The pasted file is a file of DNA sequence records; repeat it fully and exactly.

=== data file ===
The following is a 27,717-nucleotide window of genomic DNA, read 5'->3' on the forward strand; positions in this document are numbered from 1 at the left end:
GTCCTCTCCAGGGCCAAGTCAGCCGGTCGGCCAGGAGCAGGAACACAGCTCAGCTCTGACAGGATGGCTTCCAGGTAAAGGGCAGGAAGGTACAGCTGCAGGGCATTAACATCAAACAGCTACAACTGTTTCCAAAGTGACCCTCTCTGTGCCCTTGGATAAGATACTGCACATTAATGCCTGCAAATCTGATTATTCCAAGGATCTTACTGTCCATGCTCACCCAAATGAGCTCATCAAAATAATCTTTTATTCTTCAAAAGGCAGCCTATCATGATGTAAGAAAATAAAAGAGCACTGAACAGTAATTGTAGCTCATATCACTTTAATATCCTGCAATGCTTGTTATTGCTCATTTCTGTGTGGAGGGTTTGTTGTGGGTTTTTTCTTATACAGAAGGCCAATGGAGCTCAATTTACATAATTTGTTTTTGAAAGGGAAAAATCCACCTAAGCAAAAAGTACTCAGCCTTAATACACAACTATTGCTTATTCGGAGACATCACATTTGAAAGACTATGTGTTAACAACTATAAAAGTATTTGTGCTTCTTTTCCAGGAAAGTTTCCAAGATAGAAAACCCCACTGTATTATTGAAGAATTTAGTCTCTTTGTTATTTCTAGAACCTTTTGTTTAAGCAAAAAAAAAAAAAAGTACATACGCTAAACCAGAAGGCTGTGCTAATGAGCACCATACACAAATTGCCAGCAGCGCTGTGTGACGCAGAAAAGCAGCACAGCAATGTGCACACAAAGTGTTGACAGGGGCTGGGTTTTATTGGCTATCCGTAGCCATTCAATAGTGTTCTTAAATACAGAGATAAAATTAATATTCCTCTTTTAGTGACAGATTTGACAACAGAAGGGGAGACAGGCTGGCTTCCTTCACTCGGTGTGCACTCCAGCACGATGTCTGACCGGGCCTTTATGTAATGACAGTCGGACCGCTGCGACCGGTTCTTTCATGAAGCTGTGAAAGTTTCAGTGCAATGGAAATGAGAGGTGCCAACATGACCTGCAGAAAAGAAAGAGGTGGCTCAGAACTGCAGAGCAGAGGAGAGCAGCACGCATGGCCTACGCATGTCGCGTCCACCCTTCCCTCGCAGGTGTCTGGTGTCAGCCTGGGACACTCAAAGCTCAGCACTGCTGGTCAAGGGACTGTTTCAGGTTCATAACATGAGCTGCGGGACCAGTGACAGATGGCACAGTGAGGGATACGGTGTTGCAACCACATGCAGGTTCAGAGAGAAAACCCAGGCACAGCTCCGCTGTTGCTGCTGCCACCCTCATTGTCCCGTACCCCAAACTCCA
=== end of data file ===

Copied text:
The following is a 27,717-nucleotide window of genomic DNA, read 5'->3' on the forward strand; positions in this document are numbered from 1 at the left end:
GTCCTCTCCAGGGCCAAGTCAGCCGGTCGGCCAGGAGCAGGAACACAGCTCAGCTCTGACAGGATGGCTTCCAGGTAAAGGGCAGGAAGGTACAGCTGCAGGGCATTAACATCAAACAGCTACAACTGTTTCCAAAGTGACCCTCTCTGTGCCCTTGGATAAGATACTGCACATTAATGCCTGCAAATCTGATTATTCCAAGGATCTTACTGTCCATGCTCACCCAAATGAGCTCATCAAAATAATCTTTTATTCTTCAAAAGGCAGCCTATCATGATGTAAGAAAATAAAAGAGCACTGAACAGTAATTGTAGCTCATATCACTTTAATATCCTGCAATGCTTGTTATTGCTCATTTCTGTGTGGAGGGTTTGTTGTGGGTTTTTTCTTATACAGAAGGCCAATGGAGCTCAATTTACATAATTTGTTTTTGAAAGGGAAAAATCCACCTAAGCAAAAAGTACTCAGCCTTAATACACAACTATTGCTTATTCGGAGACATCACATTTGAAAGACTATGTGTTAACAACTATAAAAGTATTTGTGCTTCTTTTCCAGGAAAGTTTCCAAGATAGAAAACCCCACTGTATTATTGAAGAATTTAGTCTCTTTGTTATTTCTAGAACCTTTTGTTTAAGCAAAAAAAAAAAAAAGTACATACGCTAAACCAGAAGGCTGTGCTAATGAGCACCATACACAAATTGCCAGCAGCGCTGTGTGACGCAGAAAAGCAGCACAGCAATGTGCACACAAAGTGTTGACAGGGGCTGGGTTTTATTGGCTATCCGTAGCCATTCAATAGTGTTCTTAAATACAGAGATAAAATTAATATTCCTCTTTTAGTGACAGATTTGACAACAGAAGGGGAGACAGGCTGGCTTCCTTCACTCGGTGTGCACTCCAGCACGATGTCTGACCGGGCCTTTATGTAATGACAGTCGGACCGCTGCGACCGGTTCTTTCATGAAGCTGTGAAAGTTTCAGTGCAATGGAAATGAGAGGTGCCAACATGACCTGCAGAAAAGAAAGAGGTGGCTCAGAACTGCAGAGCAGAGGAGAGCAGCACGCATGGCCTACGCATGTCGCGTCCACCCTTCCCTCGCAGGTGTCTGGTGTCAGCCTGGGACACTCAAAGCTCAGCACTGCTGGTCAAGGGACTGTTTCAGGTTCATAACATGAGCTGCGGGACCAGTGACAGATGGCACAGTGAGGGATACGGTGTTGCAACCACATGCAGGTTCAGAGAGAAAACCCAGGCACAGCTCCGCTGTTGCTGCTGCCACCCTCATTGTCCCGTACCCCAAACTCCA